The Contemporary Art Museum is the place where time manifests itself - where
the images we will live by tomorrow are housed as they first make their appearance. It must
modulate this interface of several coexisting time frames within the same space through
which the visitor negotiates his way. In an effort to foster a fertile territory for the artwork of
tomorrow, new contemporary art museums must seize this moment and allow its visitors to
transcend the psychology of this passing of time.
In Chris Marker's film, "La Jetee", the protagonist navigates the layers of time in between the underground passages of a post-apocalyptic world and the childhood image of a woman's face on the airport jetty. He describes these chance encounters through time as the "museum of his memories". The Contemporary Art Museum offers a similar time traveling experience - a travel to the immediate future, a depository for messages from the future, which resound with echoes through the distant past by the brilliance of its images.
Framed between the underground and the jetty, this museum takes on the polarization of a house, in which the main floor is framed by the attic and the cellar, as described in Bachelard's "La Poetique de l'Espace". The cellar grounds it in its context - in this case, the context of art history and practice (the library, the lecture halls and workshops), but also offers a place of obscurity in "which we get in tune with the the irrationality of the depths", the shadows of our human condition, through phantasmagoric dreams (such as the media exhibits). "In the cellar, darkness prevails both day and night, even when we are carrying a candle, we see shadows dancing on the dark walls."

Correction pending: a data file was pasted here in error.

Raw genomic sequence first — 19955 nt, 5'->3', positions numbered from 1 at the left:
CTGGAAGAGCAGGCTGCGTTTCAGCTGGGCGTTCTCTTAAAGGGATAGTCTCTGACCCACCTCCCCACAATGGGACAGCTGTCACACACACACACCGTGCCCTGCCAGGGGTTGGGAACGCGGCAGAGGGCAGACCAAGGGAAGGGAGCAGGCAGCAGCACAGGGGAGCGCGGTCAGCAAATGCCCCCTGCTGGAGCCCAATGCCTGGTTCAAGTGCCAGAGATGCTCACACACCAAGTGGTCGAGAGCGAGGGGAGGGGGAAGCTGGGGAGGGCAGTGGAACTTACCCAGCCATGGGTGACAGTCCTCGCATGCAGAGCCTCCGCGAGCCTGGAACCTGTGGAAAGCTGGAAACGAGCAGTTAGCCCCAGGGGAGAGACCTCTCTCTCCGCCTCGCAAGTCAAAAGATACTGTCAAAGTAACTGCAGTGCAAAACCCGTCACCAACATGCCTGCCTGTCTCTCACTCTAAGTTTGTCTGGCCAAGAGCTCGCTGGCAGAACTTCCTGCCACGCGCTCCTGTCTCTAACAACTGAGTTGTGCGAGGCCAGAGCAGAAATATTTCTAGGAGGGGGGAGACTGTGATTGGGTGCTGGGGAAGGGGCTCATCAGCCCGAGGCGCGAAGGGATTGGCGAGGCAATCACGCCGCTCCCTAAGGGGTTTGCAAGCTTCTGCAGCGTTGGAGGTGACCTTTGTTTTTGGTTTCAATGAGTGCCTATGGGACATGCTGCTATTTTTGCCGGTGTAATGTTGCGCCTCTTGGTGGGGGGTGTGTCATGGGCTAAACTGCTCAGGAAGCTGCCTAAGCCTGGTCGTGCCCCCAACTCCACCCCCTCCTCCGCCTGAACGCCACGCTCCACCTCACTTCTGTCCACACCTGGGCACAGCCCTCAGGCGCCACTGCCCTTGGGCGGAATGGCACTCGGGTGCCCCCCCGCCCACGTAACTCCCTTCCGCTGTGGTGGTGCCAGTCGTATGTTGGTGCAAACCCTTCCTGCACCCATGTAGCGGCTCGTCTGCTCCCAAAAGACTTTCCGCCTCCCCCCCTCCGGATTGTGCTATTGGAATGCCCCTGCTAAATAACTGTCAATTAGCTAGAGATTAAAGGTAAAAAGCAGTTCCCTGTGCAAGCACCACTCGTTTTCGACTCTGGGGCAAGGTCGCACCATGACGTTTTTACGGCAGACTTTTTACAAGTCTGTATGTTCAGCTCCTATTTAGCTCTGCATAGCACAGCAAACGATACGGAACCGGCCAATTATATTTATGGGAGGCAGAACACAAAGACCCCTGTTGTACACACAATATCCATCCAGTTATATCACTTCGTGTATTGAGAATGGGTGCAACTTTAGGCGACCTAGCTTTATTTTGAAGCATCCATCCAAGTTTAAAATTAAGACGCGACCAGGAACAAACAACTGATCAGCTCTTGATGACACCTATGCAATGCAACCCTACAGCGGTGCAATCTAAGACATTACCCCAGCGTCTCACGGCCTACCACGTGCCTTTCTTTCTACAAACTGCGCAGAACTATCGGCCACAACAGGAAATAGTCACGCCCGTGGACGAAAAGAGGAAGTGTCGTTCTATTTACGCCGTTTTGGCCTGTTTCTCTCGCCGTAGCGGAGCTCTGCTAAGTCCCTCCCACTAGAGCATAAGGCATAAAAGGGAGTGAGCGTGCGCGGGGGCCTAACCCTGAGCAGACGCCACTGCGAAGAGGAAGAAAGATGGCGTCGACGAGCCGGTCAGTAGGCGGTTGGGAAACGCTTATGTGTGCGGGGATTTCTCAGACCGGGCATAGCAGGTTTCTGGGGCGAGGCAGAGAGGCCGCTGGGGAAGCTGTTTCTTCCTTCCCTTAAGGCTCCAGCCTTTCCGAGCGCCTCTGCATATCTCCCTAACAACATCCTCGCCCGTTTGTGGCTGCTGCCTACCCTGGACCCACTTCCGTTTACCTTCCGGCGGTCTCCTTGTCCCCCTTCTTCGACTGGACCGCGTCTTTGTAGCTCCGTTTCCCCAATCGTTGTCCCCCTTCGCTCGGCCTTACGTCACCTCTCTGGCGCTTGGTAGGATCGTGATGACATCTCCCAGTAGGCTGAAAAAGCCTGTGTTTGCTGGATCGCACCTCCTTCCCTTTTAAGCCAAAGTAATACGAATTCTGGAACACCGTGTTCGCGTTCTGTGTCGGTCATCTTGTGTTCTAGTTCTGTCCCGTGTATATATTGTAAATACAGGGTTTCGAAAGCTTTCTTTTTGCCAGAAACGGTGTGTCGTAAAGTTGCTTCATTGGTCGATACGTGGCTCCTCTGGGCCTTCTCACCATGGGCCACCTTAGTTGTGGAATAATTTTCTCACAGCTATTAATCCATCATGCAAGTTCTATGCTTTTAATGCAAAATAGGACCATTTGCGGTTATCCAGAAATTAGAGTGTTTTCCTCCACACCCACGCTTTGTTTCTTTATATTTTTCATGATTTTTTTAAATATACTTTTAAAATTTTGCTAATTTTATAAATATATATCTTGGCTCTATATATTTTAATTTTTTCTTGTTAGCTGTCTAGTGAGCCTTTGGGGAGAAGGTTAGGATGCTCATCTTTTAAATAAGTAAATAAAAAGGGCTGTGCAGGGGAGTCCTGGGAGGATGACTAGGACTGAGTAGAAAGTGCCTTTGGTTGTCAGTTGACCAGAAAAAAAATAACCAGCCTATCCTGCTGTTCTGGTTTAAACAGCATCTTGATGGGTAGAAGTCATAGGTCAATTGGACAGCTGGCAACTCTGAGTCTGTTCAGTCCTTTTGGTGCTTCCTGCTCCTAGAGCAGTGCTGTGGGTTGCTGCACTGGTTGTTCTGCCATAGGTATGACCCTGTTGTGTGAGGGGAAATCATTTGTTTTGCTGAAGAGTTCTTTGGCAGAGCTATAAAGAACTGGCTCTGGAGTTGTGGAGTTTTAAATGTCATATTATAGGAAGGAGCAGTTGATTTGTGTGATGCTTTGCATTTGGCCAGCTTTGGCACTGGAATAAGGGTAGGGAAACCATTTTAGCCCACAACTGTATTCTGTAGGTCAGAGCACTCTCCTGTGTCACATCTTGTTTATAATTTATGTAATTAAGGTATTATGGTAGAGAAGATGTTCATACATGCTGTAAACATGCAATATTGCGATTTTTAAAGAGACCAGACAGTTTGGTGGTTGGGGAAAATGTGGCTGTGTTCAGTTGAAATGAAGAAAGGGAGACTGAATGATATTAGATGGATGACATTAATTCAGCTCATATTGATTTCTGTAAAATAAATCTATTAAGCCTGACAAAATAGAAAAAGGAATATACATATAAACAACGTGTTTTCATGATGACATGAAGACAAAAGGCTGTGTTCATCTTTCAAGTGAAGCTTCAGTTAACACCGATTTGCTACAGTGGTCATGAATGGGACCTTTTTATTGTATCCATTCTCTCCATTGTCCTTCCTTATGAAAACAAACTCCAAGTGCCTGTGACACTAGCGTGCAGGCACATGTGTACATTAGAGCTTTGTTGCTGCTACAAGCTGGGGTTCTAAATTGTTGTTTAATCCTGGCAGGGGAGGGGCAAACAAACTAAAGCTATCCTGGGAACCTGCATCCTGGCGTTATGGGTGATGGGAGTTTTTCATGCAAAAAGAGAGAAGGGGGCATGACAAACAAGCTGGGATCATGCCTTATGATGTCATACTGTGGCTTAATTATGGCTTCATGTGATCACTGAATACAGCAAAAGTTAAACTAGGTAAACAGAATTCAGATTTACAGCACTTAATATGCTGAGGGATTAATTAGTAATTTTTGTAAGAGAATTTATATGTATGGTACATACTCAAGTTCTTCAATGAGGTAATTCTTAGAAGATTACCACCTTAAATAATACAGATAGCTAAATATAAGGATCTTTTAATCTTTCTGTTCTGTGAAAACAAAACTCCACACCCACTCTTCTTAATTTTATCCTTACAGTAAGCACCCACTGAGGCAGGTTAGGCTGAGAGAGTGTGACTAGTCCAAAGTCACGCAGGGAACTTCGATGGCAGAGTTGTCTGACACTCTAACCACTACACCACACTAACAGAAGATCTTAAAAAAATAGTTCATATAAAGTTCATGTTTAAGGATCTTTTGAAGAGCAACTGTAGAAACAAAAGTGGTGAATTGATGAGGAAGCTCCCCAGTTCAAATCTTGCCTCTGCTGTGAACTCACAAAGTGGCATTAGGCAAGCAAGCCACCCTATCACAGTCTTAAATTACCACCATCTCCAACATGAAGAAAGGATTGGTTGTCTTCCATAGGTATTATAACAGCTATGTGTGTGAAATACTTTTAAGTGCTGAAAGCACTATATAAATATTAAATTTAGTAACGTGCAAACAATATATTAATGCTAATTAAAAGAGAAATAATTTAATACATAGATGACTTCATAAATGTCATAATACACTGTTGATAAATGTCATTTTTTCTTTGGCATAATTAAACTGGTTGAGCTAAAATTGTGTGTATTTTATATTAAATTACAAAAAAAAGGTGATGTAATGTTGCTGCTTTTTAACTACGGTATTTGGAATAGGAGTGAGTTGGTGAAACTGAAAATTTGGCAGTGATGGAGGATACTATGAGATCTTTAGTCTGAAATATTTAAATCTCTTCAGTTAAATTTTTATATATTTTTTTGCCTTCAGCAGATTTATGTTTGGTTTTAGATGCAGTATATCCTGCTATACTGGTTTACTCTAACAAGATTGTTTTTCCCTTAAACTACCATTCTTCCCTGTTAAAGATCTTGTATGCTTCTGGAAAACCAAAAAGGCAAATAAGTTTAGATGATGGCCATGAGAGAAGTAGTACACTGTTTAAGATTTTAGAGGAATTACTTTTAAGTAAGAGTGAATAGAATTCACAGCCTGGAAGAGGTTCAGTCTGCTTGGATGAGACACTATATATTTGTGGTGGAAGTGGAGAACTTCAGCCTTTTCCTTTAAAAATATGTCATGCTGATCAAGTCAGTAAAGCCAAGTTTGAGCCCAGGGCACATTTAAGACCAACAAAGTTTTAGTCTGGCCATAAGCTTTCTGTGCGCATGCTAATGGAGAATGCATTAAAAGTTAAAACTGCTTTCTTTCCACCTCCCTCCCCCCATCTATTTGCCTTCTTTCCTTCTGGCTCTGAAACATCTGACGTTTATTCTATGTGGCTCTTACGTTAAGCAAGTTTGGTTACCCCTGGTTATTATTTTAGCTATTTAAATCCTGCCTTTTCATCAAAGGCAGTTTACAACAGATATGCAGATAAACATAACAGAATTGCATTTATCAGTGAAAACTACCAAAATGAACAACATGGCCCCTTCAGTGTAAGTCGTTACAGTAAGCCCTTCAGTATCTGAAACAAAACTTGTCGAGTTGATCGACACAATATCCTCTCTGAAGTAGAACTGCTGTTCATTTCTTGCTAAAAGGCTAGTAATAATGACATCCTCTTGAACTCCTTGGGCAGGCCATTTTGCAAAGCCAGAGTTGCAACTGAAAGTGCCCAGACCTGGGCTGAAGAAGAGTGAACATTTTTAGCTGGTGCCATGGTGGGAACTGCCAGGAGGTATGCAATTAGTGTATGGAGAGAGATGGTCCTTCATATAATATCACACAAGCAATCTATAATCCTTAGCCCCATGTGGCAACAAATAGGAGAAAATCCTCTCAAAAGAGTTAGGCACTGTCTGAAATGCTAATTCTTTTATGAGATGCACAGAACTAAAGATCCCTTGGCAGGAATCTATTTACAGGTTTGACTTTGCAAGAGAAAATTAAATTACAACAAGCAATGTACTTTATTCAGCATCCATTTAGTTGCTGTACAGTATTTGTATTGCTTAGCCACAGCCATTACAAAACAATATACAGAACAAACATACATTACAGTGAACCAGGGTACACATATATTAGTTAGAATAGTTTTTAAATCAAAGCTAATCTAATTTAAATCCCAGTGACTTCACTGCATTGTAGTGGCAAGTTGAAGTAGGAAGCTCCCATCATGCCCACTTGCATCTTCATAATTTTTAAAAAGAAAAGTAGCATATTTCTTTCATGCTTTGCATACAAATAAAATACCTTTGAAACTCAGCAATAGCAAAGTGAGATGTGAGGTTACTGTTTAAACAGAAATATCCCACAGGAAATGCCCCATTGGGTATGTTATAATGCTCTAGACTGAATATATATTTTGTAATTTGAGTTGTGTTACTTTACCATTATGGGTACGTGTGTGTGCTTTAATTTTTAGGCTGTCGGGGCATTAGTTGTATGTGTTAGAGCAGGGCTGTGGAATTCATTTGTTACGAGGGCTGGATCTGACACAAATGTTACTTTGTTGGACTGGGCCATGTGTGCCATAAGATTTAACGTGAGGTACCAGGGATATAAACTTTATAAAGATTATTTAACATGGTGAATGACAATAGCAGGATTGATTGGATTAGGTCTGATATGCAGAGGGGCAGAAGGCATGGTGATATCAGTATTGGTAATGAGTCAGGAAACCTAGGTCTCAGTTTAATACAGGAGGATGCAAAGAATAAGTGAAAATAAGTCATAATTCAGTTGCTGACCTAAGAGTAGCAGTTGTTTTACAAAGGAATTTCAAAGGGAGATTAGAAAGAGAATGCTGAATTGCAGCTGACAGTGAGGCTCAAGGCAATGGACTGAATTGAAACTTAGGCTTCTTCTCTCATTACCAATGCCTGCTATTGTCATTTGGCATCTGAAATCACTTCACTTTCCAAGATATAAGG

The attic plays a different role, as "we always go up the attic stairs, for they bear the mark of ascension to a more tranquil solitude." In this museum, the roof - or jetty - is a place to which we ascend to find this solitude and space to escape the business of the main art floor, and to dream the art of tomorrow.
The main art floor is sloped with the terrain of the site and fragmented by flowing curtains - themselves partitions in motion, whose fabric captures each moment in its sway.